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administration afterwards appointed Baring became bill born borough called Campbell Capt Captain catholic Charles CITY Colonel constitution continued Cornwall created death debates deceased DIVISION Duke Dundas duties Earl East Edward elected eloquence England foreign Francis friends George Henry honour Hope house of commons Howard interests Ireland James Joseph July June King Lord Lord John Russell Lowther Major Manners March Marquis measures motion North obtained opposed parliament parties passed Peel Peer person petition Philip Pitt political present principles received reform representative resigned returned Richard Robert Russell Samuel seat secretary Sir G Sir H Sir John Sir Robert Sir Thomas Sir William Smith soon South speech spirit Stanley Stewart succeeded supported Thomas Thos took treasury vice Viscount Walpole West whole Wood Yorkshire
Page 149 - Parliament is not a congress of ambassadors from different and hostile interests ; which interests each must maintain, as an agent and advocate, against other agents and advocates ; but parliament is a deliberative assembly of one nation, with one interest, that of the whole ; where, not local purposes, not local prejudices ought to guide, but the general good, resulting from the general reason of the whole.
Page 149 - If government were a matter of will upon any side, yours, without question, ought to be superior. But government and legislation are matters of reason and judgment, and not of inclination : and, what sort of reason is that, in which the determination precedes the discussion ; in which one set of men deliberate, and another decide ; and where those who form the conclusion are perhaps three hundred miles distant from those who hear the arguments...
Page 30 - ... there can be but one supreme power, which is the legislative, to which all the rest are and must be subordinate; yet the legislative being only a fiduciary power to act for certain ends, there remains still 'in the people a supreme power to remove or alter the legislative', when they find the legislative act contrary to the trust reposed in them...
Page 148 - Certainly, Gentlemen, it ought to be the happiness and glory of a representative to live in the strictest union, the closest correspondence, and the most unreserved communication with his constituents. Their wishes ought to have great weight with him; their opinions high respect; their business unremitted attention.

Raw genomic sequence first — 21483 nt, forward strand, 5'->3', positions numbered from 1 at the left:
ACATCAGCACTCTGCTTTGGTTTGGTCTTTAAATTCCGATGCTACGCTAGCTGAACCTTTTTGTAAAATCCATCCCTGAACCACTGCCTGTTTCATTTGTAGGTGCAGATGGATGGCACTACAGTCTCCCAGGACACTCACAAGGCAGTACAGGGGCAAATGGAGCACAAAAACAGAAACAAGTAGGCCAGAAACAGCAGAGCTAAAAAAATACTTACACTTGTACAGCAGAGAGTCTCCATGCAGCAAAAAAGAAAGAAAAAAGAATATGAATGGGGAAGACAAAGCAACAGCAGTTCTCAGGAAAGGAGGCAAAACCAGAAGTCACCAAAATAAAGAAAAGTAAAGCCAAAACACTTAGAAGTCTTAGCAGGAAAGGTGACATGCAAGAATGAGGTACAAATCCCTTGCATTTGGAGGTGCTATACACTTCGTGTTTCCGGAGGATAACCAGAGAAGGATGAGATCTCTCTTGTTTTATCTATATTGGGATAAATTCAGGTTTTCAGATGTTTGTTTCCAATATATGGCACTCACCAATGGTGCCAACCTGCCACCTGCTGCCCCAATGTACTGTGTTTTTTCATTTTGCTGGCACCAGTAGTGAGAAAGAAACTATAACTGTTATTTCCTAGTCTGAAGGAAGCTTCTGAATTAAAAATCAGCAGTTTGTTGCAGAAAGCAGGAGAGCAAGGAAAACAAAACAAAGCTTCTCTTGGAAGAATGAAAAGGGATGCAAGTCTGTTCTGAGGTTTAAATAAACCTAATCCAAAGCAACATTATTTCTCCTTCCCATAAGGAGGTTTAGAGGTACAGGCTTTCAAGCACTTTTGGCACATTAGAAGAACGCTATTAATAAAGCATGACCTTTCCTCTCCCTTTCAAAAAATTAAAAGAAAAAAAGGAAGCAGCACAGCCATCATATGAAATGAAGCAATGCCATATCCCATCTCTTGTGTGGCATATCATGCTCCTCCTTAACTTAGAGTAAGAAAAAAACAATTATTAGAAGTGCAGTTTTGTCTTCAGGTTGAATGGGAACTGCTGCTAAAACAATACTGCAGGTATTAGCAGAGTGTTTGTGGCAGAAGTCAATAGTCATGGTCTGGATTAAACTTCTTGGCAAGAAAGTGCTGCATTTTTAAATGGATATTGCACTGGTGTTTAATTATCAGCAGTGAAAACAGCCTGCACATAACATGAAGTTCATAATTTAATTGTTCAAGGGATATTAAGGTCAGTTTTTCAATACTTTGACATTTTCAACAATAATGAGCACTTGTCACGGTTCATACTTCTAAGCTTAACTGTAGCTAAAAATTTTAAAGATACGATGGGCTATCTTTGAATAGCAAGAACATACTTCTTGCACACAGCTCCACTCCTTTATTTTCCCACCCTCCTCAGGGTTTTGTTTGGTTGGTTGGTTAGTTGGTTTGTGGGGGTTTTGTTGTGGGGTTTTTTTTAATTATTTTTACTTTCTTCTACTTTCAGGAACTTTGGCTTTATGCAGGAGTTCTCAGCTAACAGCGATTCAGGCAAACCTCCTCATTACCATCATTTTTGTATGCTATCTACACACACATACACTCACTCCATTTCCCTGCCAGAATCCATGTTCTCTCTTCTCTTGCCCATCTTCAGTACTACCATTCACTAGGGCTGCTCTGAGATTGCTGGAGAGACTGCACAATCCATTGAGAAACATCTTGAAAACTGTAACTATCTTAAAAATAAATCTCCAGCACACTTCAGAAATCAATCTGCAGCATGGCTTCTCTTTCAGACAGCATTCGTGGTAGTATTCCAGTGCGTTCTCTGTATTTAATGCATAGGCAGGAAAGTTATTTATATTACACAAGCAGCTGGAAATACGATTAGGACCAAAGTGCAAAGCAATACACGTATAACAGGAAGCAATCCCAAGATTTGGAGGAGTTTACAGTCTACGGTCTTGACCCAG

Page 29 - The power and jurisdiction of parliament, says Sir Edward Coke, is so transcendent and absolute that it cannot be confined. either for causes or persons, within any bounds.
Page 47 - That the freedom of speech, and debates or proceedings in Parliament, ought not to be impeached or questioned in any court or place out of Parliament.
Page 34 - That the raising or keeping a standing army within the kingdom in time of peace, unless it be with consent of parliament, is against law.
Page 148 - But his unbiassed opinion, his mature judgment, his enlightened conscience, he ought not to sacrifice to you, to any man, or to any set of men living. These he does not derive from your pleasure; no, nor from the law and the Constitution. They are a trust from Providence, for the abuse of which he is deeply answerable. Your representative owes you, not his industry only, but his judgment ; and he betrays, instead of serving you, if he sacrifices it to your opinion.
Page 149 - To deliver an opinion, is the right of all men ; that of constituents is a weighty and respectable opinion, which a representative ought always to rejoice to hear ; and which he ought always most seriously to consider. But authoritative instructions ; mandates issued, which the member is bound blindly and implicitly to obey, to vote, and to argue for, though contrary to the clearest conviction of his judgment and conscience, — these are things utterly unknown to the laws of this land, and which...
Page 148 - My worthy colleague says, his will ought to be subservient to yours. If that be all, the thing is innocent. If government were a matter of will upon any side, yours, without question, ought to be superior. But government and legislation are matters of reason and judgment, and not of inclination...